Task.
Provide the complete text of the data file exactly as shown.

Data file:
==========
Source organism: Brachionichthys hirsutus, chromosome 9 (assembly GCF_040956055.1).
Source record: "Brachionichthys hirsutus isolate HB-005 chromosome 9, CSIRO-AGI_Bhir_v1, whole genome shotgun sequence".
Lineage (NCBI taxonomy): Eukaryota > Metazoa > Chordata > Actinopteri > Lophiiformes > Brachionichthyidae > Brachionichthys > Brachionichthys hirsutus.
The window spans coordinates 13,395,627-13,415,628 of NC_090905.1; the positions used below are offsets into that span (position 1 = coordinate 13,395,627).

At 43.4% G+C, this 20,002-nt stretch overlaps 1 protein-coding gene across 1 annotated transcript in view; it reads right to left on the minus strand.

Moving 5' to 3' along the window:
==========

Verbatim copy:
Source organism: Brachionichthys hirsutus, chromosome 9 (assembly GCF_040956055.1).
Source record: "Brachionichthys hirsutus isolate HB-005 chromosome 9, CSIRO-AGI_Bhir_v1, whole genome shotgun sequence".
Lineage (NCBI taxonomy): Eukaryota > Metazoa > Chordata > Actinopteri > Lophiiformes > Brachionichthyidae > Brachionichthys > Brachionichthys hirsutus.
The window spans coordinates 13,395,627-13,415,628 of NC_090905.1; the positions used below are offsets into that span (position 1 = coordinate 13,395,627).

At 43.4% G+C, this 20,002-nt stretch overlaps 1 protein-coding gene across 1 annotated transcript in view; it reads right to left on the minus strand.

Moving 5' to 3' along the window: